Thus, for instance, if Conjecture 2 holds, then the number of twin primes less than {x} should equal {(2 \Pi_2 + o(1)) \frac{x}{\log^2 x}}, where {\Pi_2} is the twin prime constant

\displaystyle \Pi_2 := \prod_{p \in {\mathcal P}: p>2} (1 - \frac{1}{(p-1)^2}) = 0.6601618\ldots.

As this conjecture is stronger than Conjecture 1, it is of course open. However there are a number of partial results on this conjecture. For instance, this conjecture is known to be true if one introduces some additional averaging in {{\mathcal H}}; see for instance this previous post. From the methods of sieve theory, one can obtain an upper bound of {(C_{k_0} {\mathfrak G} + o(1)) \frac{x}{\log^{k_0} x}} for the number of {n < x} with {n + {\mathcal H}} all prime, where {C_{k_0}} depends only on {k_0}. Sieve theory can also give analogues of Conjecture 2 if the primes are replaced by a suitable notion of almost prime (or more precisely, by a weight function concentrated on almost primes).

Another type of partial result towards Conjectures 1, 2 come from the results of Goldston-Pintz-Yildirim, Motohashi-Pintz, and of Zhang. Following the notation of this recent paper of Pintz, for each {k_0>2}, let {DHL[k_0,2]} denote the following assertion (DHL stands for “Dickson-Hardy-Littlewood”):

Conjecture 3 ({DHL[k_0,2]}) Let {{\mathcal H}} be a fixed admissible {k_0}-tuple. Then there are infinitely many translates {n+{\mathcal H}} of {{\mathcal H}} which contain at least two primes.

This conjecture gets harder as {k_0} gets smaller. Note for instance that {DHL[2,2]} would imply all the {k_0=2} cases of Conjecture 1, including the twin prime conjecture. More generally, if one knew {DHL[k_0,2]} for some {k_0}, then one would immediately conclude that there are an infinite number of pairs of consecutive primes of separation at most {H(k_0)}, where {H(k_0)} is the minimal diameter {h_{k_0}-h_1} amongst all admissible {k_0}-tuples {{\mathcal H}}. Values of {H(k_0)} for small {k_0} can be found at this link (with {H(k_0)} denoted {w} in that page). For large {k_0}, the best upper bounds on {H(k_0)} have been found by using admissible {k_0}-tuples {{\mathcal H}} of the form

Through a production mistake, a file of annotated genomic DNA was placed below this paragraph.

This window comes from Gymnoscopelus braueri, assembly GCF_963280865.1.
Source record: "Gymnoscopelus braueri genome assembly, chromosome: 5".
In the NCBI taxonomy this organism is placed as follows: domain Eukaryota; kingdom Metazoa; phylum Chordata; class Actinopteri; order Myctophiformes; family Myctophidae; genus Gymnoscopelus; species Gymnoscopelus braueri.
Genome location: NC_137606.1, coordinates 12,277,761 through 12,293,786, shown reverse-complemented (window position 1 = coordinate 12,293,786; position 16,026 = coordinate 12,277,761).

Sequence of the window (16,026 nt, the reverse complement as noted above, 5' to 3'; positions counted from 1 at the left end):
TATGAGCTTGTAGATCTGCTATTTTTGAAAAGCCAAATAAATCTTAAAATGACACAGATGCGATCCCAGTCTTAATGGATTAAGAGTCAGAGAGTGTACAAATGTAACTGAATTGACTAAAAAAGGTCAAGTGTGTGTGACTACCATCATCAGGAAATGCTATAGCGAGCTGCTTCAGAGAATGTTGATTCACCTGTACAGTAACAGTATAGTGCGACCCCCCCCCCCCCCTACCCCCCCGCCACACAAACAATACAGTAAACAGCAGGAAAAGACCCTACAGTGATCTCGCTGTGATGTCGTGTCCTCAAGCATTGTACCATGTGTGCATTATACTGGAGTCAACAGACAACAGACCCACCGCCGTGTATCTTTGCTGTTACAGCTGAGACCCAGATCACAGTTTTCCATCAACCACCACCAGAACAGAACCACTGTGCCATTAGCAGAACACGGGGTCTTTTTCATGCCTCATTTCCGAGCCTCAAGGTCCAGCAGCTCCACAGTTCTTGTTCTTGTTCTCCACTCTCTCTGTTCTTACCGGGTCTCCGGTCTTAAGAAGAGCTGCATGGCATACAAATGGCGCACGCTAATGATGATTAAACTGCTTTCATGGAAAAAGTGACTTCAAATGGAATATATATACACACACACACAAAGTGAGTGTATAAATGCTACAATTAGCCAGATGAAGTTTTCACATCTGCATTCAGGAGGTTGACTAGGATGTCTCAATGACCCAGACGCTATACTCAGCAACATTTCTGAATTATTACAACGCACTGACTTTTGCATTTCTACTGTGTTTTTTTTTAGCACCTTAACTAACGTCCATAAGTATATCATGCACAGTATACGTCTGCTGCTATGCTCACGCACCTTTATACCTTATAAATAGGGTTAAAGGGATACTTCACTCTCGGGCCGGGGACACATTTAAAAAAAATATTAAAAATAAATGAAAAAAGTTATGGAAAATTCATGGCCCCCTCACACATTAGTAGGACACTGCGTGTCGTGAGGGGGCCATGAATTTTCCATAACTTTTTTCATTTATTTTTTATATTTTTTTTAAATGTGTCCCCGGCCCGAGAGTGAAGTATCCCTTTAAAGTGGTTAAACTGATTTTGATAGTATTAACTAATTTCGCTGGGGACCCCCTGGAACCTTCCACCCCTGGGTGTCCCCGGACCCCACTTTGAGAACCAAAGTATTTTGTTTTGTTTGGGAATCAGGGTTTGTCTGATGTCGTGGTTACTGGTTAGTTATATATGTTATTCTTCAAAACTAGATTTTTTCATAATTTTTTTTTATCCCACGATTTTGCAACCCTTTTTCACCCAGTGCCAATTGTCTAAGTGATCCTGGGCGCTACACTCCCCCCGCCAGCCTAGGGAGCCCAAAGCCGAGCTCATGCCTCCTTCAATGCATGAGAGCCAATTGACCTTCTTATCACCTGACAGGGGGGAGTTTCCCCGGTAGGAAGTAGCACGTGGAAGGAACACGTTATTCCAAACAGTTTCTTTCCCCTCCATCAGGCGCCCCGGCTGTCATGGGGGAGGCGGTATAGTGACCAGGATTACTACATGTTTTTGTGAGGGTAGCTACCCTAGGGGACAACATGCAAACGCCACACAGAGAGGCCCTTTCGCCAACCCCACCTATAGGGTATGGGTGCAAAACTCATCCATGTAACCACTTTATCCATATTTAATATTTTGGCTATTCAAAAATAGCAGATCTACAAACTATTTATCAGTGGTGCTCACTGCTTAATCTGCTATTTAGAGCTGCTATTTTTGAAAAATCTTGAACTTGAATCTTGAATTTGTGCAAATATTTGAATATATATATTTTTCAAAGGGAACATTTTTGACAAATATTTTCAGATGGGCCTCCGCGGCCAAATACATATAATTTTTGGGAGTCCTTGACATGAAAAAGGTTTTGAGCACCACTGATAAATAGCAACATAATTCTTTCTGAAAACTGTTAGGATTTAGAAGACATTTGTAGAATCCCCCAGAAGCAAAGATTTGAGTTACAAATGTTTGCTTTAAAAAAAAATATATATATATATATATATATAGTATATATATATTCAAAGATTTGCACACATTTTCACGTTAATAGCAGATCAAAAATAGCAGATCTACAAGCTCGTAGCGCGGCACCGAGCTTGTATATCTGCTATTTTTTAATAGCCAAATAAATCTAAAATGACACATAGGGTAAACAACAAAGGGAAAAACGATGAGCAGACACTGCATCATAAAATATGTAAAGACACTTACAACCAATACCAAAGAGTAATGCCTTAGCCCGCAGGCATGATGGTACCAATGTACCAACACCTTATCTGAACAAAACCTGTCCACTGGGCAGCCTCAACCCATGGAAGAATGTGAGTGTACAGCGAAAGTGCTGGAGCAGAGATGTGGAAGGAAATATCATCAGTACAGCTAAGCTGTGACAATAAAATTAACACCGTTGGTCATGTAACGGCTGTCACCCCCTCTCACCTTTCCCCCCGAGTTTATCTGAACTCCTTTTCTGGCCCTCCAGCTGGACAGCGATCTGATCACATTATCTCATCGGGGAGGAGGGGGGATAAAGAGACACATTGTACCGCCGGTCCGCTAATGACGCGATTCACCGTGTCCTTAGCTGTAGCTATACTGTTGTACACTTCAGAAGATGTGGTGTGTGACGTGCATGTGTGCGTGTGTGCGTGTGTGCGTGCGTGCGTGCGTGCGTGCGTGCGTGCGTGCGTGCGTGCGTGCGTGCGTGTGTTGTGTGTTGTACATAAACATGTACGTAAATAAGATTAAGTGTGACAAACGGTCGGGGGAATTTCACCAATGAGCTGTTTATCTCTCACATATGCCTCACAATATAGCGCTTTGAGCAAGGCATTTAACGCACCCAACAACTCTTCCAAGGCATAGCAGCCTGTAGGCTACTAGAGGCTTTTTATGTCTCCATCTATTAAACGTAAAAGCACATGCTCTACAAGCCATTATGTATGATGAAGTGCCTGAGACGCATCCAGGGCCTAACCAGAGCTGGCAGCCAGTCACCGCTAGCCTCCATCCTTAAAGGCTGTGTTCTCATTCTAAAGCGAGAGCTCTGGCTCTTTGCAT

\displaystyle {\mathcal H} = ( - p_{m+\lfloor k_0/2\rfloor - 1}, \ldots, - p_{m+1}, -1, +1, p_{m+1}, \ldots, p_{m+\lfloor (k_0+1)/2\rfloor - 1} )

where {p_n} denotes the {n^{th}} prime and {m} is a parameter to be optimised over (in practice it is an order of magnitude or two smaller than {k_0}); see this blog post for details. The upshot is that one can bound {H(k_0)} for large {k_0} by a quantity slightly smaller than {k_0 \log k_0} (and the large sieve inequality shows that this is sharp up to a factor of two, see e.g. this previous post for more discussion).

In a key breakthrough, Goldston, Pintz, and Yildirim were able to establish the following conditional result a few years ago:

Theorem 4 (Goldston-Pintz-Yildirim) Suppose that the Elliott-Halberstam conjecture {EH[\theta]} is true for some {1/2 < \theta < 1}. Then {DHL[k_0,2]} is true for some finite {k_0}. In particular, this establishes an infinite number of pairs of consecutive primes of separation {O(1)}.

The dependence of constants between {k_0} and {\theta} given by the Goldston-Pintz-Yildirim argument is basically of the form {k_0 \sim (\theta-1/2)^{-2}}. (UPDATE: as recently observed by Farkas, Pintz, and Revesz, this relationship can be improved to {k_0 \sim (\theta-1/2)^{-3/2}}.)

Unfortunately, the Elliott-Halberstam conjecture (which we will state properly below) is only known for {\theta<1/2}, an important result known as the Bombieri-Vinogradov theorem. If one uses the Bombieri-Vinogradov theorem instead of the Elliott-Halberstam conjecture, Goldston, Pintz, and Yildirim were still able to show the highly non-trivial result that there were infinitely many pairs {p_{n+1},p_n} of consecutive primes with {(p_{n+1}-p_n) / \log p_n \rightarrow 0} (actually they showed more than this; see e.g. this survey of Soundararajan for details).

Actually, the full strength of the Elliott-Halberstam conjecture is not needed for these results. There is a technical specialisation of the Elliott-Halberstam conjecture which does not presently have a commonly accepted name; I will call it the Motohashi-Pintz-Zhang conjecture {MPZ[\varpi]} in this post, where {0 < \varpi < 1/4} is a parameter. We will define this conjecture more precisely later, but let us remark for now that {MPZ[\varpi]} is a consequence of {EH[\frac{1}{2}+2\varpi]}.